But this is far afield from the point here involved. No one questions the fact that a law becomes effective only after approval of the governor or his veto thereof or failure to return it is overridden by the legislature in the manner provided by Secs. 32 and 33, and then only at the time prescribed by the Constitution, which is either ninety days after adjournment of the session or ninety days from the beginning of a recess of more than thirty days and the prior adoption of a joint resolution as provided in Sec. 29.

The phrases 'law passed by the general assembly' and 'laws previously passed',...

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15 practice notes
  • Rathjen v. Reorganized School Dist. R-II of Shelby County, R-II
    • United States
    • United States State Supreme Court of Missouri
    • November 14, 1955
    ...to constitutional construction and to require consideration of every word and every phrase. State ex rel. Moore v. Toberman--Banc, 363 Mo. 245, 250 S.W.2d 701; State ex rel. Russell v. State Highway Com., Banc, 328 Mo. 942, 42 S.W.2d 196, 203; State on Inf. of McKittrick v. Williams, Banc, ......
  • Redmond v. Carter, No. 59949
    • United States
    • United States State Supreme Court of Iowa
    • November 23, 1976
    ...my view See State v. School District No. 1 of Fergus County, 136 Mont. 453, 348 P.2d 797, 801, 78 A.L.R.2d 1012 (1960); State v. Toberman, 363 Mo. 245, 250 S.W.2d 701, 705 (1952) (an en banc); Board of County Commissioners v. McCulloh, 52 N.M. 210, 195 P.2d 1005, 1008 (1948); Mahood v. City......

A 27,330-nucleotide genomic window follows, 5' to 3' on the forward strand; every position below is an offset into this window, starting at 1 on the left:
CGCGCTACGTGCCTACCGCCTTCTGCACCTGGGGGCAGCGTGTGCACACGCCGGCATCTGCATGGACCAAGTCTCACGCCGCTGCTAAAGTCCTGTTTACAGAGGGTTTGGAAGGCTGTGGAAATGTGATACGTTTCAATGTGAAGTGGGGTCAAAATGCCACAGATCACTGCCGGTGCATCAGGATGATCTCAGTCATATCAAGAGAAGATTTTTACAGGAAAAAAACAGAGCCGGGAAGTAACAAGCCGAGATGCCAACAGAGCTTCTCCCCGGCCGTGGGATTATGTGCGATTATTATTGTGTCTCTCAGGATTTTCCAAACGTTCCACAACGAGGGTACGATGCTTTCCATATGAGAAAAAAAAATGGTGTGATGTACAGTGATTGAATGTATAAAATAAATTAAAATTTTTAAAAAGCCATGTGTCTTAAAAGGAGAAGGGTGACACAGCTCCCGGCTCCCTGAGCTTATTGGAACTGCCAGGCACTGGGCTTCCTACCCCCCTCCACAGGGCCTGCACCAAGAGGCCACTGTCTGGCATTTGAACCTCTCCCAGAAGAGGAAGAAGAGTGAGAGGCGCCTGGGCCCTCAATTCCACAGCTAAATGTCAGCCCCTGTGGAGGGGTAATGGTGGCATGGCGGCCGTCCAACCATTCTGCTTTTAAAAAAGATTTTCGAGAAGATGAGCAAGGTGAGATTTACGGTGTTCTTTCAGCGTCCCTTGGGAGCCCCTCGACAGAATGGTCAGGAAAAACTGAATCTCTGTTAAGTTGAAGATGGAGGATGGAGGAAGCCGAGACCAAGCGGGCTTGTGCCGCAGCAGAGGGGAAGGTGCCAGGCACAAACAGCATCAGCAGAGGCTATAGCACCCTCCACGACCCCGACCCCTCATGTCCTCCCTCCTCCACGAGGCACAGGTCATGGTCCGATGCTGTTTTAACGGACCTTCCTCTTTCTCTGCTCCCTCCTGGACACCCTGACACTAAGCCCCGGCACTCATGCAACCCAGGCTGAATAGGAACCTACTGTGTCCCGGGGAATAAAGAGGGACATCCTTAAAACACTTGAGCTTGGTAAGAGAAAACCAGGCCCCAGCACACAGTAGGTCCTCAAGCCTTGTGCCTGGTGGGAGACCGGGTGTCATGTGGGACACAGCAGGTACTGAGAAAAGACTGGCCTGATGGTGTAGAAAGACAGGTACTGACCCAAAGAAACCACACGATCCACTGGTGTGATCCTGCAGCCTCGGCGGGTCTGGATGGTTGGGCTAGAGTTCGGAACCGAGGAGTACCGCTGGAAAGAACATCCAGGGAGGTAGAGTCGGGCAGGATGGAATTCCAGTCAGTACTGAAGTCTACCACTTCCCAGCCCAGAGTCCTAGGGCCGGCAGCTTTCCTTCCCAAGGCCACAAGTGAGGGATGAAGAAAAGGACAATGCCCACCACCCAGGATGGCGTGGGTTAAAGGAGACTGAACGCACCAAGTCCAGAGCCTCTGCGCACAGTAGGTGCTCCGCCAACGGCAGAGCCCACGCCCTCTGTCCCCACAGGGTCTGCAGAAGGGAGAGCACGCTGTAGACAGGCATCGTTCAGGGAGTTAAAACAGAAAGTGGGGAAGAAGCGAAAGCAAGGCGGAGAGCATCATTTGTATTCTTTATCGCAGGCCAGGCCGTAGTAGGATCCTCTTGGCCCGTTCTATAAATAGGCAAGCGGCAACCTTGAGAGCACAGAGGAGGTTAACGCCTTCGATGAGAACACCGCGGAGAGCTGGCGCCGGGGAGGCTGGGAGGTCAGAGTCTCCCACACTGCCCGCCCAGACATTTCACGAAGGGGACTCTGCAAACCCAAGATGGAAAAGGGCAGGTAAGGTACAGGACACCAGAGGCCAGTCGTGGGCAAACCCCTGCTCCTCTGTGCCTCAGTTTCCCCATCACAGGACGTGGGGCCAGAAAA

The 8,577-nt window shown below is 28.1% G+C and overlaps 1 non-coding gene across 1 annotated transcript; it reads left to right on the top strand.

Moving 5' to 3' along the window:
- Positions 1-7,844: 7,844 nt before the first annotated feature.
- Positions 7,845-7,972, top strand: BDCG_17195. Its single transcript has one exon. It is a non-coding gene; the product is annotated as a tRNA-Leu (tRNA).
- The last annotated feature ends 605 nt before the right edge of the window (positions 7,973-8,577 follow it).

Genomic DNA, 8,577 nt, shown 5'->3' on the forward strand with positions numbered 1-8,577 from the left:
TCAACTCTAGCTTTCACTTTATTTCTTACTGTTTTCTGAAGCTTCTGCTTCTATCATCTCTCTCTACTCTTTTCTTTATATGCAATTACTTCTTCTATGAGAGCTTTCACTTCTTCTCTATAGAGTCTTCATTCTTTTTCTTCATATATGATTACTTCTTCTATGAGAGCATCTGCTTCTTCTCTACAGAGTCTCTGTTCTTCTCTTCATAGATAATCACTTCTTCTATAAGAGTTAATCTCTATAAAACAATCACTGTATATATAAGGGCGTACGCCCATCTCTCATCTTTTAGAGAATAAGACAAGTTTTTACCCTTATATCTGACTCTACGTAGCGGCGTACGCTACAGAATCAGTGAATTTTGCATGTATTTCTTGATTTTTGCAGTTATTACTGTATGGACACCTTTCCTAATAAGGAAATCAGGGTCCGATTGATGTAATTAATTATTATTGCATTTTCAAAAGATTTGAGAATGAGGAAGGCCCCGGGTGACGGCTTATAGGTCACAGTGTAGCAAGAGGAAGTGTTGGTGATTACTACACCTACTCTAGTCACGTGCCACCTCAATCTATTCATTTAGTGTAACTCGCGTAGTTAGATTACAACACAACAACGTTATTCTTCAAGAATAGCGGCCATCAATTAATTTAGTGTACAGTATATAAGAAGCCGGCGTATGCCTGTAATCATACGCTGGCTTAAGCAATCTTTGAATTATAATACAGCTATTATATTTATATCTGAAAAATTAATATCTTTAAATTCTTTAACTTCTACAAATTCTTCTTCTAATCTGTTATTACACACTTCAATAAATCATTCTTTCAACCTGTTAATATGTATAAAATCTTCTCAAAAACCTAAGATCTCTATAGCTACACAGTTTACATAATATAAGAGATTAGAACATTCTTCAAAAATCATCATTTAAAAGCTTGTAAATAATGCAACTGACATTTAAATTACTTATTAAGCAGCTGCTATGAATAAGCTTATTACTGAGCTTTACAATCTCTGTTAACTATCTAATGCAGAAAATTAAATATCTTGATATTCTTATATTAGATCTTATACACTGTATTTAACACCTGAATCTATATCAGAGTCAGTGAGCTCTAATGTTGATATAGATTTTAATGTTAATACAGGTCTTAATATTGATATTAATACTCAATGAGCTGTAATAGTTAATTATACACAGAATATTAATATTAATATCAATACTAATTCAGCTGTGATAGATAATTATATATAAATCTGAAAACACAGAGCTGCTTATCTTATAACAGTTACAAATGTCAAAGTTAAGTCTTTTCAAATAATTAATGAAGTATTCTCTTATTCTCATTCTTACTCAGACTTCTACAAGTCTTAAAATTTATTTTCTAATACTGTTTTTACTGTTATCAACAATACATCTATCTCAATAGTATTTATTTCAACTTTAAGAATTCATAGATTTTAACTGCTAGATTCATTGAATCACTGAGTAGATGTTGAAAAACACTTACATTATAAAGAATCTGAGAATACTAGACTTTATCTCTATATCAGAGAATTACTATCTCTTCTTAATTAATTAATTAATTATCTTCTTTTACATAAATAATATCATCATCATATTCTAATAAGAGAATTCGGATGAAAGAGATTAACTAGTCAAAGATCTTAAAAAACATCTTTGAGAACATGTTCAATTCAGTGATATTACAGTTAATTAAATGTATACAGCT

• Carson v. Oxenhandler, No. 30545
    • United States
    • Court of Appeal of Missouri (US)
    • April 19, 1960
    ...166 Mo. 529, 559, 66 S.W. 361, 369; State ex rel. Kirks v. Allen, Mo.App., 255 S.W.2d 144, 148. And in State ex rel. Moore v. Toberman, 363 Mo. 245, 250 S.W.2d 701, 705, the court quoted with approval: "If a literal interpretation of the language used in a constitutional provision would giv......
  • Barnes v. Bailey, No. 67631
    • United States
    • Missouri Supreme Court
    • February 19, 1986
    ...perform our role of interpreting constitutional amendments in accordance with accepted canons of interpretation. In State v. Toberman, 363 Mo. 245, 250 S.W.2d 701 (Mo. banc 1952), this Court In constitutional construction, the instrument must be read as a whole, insofar as other parts may t......